You’ll find that learning about the history of the oil will teach you a lot about other aspects of the world (insert your own joke about oiling the wheels of modernity here). Just as Weart teaches you something about the way we invested in climate science partly as an odd attempt at peacekeeping during the Cold War, from Yergin you can expect to learn something about the slow construction of the type of capitalism we’ve built for ourselves over the last few centuries. You’ll also read a lot about war. And you’ll never look at a petrol station in the same way again.
Did you know Shell is called Shell because they used to sell shells? (In the East End of London, not by the seashore, sadly) Or that the American oil market started off selling small veils for medical purposes? (burning came later).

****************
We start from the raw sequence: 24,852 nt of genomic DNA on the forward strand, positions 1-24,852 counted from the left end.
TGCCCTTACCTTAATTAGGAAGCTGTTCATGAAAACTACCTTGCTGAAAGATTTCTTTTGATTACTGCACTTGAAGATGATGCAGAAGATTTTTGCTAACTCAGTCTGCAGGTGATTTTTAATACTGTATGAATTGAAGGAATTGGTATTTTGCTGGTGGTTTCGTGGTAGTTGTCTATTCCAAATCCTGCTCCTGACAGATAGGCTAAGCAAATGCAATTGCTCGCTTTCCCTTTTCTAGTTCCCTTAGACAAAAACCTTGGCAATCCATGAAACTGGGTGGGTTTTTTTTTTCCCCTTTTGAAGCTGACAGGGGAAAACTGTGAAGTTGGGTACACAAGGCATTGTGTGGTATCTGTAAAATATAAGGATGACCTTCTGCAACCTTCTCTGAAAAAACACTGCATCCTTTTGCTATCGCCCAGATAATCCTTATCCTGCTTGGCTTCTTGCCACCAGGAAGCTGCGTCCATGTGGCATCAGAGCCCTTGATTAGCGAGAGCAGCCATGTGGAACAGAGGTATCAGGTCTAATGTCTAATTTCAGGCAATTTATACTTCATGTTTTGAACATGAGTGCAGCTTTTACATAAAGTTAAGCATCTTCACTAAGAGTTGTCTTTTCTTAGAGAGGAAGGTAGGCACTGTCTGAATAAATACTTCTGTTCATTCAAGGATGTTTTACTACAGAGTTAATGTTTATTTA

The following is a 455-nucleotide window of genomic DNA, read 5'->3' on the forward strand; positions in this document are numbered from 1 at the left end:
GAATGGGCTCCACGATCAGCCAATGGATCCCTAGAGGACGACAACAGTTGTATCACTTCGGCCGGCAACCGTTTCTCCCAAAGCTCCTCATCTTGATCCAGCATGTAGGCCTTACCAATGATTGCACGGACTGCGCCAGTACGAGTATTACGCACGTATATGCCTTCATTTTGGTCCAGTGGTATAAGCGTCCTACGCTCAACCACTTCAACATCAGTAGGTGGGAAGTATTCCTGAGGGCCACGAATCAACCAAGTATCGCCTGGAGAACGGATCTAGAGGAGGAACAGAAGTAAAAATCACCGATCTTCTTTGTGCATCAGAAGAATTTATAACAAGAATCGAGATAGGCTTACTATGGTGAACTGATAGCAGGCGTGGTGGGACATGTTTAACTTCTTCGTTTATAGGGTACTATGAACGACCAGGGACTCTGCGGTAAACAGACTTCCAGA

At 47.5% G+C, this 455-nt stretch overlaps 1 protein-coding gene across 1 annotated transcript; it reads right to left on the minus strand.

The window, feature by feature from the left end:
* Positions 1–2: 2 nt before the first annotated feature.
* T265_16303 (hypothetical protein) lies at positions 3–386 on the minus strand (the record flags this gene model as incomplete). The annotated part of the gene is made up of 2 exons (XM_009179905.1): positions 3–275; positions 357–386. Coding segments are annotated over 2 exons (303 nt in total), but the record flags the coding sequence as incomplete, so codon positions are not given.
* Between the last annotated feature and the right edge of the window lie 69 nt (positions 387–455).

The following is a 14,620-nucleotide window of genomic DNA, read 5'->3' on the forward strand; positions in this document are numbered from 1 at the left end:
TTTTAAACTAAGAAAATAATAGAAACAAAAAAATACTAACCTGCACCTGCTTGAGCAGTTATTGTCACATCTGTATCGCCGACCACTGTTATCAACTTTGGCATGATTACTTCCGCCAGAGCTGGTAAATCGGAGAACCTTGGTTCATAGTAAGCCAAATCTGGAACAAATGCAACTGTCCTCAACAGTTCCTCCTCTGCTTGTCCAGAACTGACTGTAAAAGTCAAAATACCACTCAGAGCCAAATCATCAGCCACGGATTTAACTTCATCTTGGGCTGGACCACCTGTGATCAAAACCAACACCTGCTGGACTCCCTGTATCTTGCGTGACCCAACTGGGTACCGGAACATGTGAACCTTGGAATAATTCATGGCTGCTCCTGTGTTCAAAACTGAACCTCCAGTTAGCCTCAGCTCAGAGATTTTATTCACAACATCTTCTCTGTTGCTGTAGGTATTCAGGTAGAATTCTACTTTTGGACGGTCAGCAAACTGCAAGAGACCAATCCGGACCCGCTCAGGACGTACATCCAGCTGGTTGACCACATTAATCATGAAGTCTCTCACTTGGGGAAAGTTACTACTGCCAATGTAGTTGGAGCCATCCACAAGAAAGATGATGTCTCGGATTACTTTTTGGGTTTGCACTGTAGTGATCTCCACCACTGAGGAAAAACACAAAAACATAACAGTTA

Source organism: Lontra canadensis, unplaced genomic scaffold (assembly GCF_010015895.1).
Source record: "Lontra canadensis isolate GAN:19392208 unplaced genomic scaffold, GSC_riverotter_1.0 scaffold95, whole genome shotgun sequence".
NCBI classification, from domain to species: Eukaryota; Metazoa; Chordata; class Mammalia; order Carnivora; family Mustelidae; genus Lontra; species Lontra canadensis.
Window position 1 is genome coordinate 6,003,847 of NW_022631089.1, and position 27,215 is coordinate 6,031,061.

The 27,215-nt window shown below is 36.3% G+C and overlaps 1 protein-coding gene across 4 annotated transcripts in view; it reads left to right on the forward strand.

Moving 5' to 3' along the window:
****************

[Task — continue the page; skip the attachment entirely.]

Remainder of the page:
Powering the Dream: The History and Promise of Green Technology. Alexis Madrigal (2011).
We might think of wind energy community co-ops or electrical taxi cabs as something new, a recent response to concerns over climate change and peak oil, but they’re not. There is a long history to both, as there is for solar power, wave energy and more. Madrigal even suggests that, at one point in the late 19th century, it looked like the future of transport in America would largely be a matter of electrically powered public systems, not the fossil fuelled individual vehicles we have today (apparently it’s partly the bike’s fault this didn’t happen). Electrical cabs were reasonably common in Manhattan in the 1890s. Londoners can see one built for their own city in 1897 in the ground floor of the Science Museum.